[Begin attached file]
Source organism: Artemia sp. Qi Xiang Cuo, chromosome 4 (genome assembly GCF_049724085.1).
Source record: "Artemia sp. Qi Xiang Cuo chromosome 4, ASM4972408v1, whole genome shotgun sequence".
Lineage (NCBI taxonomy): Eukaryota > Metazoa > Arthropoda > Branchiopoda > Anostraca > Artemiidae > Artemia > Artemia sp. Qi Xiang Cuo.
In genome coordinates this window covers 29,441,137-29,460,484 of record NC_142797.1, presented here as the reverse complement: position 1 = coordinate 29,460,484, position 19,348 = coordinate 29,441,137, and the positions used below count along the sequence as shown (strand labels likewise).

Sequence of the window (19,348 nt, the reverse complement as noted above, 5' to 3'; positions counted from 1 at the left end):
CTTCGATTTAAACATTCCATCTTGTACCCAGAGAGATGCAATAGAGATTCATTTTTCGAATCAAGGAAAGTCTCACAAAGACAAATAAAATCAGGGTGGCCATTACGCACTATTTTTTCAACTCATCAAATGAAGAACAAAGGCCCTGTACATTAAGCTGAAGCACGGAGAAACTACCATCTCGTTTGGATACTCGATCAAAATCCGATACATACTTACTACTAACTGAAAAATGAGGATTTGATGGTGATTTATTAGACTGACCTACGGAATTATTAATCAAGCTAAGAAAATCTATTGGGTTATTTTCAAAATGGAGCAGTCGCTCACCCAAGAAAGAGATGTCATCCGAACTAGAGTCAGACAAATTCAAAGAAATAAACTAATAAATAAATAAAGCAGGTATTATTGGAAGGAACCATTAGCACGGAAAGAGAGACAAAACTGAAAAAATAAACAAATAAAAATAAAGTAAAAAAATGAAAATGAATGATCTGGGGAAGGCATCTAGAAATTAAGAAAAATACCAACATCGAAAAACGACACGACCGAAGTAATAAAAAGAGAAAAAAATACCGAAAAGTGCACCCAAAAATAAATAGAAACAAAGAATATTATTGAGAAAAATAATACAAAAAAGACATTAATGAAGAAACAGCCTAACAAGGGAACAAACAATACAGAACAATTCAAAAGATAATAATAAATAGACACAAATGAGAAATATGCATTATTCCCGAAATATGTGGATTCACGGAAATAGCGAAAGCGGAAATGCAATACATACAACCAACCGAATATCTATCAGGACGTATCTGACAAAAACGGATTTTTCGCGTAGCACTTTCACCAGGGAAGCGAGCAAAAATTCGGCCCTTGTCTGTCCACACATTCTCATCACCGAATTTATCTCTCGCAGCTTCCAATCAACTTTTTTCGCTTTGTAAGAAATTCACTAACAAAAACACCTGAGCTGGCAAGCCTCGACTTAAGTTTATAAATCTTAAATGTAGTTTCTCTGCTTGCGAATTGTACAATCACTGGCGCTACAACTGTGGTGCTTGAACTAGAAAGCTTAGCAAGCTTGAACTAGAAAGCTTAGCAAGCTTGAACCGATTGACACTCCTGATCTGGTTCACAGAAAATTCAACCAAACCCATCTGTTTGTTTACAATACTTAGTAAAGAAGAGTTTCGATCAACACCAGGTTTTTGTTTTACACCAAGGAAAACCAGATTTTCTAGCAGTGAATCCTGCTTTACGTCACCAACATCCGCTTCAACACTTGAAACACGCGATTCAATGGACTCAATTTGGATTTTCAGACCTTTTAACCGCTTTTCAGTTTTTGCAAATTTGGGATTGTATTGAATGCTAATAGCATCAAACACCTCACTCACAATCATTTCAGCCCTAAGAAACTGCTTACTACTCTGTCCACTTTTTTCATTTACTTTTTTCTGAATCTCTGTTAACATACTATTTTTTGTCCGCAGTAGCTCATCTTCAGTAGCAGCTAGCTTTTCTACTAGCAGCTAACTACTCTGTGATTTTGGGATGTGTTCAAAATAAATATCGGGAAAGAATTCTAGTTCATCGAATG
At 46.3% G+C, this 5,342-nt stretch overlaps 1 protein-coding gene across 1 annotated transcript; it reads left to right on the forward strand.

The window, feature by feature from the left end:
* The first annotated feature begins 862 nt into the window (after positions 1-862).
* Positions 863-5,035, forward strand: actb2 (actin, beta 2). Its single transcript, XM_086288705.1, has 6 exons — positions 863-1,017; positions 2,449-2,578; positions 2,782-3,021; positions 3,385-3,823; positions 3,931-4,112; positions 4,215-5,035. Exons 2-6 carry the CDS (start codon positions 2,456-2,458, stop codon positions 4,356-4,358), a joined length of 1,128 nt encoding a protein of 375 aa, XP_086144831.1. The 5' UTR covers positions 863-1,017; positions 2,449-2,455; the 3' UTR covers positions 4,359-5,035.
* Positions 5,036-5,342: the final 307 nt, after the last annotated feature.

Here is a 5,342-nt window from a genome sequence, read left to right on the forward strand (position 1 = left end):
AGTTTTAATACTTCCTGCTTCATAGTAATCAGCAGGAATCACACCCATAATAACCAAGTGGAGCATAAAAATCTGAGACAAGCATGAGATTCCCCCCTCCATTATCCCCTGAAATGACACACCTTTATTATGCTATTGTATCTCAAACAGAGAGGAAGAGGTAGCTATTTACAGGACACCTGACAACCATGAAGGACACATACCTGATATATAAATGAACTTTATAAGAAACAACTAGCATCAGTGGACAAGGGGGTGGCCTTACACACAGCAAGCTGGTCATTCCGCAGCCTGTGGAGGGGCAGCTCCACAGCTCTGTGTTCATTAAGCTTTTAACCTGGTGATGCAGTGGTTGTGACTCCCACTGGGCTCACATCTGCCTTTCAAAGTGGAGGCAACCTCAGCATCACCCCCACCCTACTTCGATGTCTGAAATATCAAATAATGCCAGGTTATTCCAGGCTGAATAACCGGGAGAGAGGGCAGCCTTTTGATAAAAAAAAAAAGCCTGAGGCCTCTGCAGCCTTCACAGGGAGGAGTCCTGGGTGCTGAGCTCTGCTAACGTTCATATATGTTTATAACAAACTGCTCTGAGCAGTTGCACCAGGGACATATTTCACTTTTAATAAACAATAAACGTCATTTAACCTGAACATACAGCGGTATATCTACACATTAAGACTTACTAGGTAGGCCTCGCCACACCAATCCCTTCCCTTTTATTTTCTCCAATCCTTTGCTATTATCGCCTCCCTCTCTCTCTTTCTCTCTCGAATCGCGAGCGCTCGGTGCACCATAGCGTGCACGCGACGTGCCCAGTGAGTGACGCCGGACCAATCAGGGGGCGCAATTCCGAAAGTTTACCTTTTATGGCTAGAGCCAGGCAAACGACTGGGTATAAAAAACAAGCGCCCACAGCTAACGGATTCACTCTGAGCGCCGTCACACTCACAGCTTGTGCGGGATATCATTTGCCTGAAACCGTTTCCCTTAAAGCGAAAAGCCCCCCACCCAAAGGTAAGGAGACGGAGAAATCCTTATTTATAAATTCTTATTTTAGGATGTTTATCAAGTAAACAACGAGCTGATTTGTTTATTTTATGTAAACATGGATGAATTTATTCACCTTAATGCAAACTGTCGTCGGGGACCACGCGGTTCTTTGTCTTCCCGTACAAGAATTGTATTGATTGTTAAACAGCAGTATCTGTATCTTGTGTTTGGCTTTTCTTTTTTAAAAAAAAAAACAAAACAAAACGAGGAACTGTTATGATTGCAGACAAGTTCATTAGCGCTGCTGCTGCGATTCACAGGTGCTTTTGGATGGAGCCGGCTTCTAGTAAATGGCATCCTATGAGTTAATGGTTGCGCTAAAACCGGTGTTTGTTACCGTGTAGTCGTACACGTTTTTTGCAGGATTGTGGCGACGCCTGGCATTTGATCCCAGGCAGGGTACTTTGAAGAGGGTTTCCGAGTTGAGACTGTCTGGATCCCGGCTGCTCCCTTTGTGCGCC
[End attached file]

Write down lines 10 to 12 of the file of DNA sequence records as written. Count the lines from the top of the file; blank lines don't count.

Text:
* Positions 863-5,035, forward strand: actb2 (actin, beta 2). Its single transcript, XM_086288705.1, has 6 exons — positions 863-1,017; positions 2,449-2,578; positions 2,782-3,021; positions 3,385-3,823; positions 3,931-4,112; positions 4,215-5,035. Exons 2-6 carry the CDS (start codon positions 2,456-2,458, stop codon positions 4,356-4,358), a joined length of 1,128 nt encoding a protein of 375 aa, XP_086144831.1. The 5' UTR covers positions 863-1,017; positions 2,449-2,455; the 3' UTR covers positions 4,359-5,035.
* Positions 5,036-5,342: the final 307 nt, after the last annotated feature.

Here is a 5,342-nt window from a genome sequence, read left to right on the forward strand (position 1 = left end):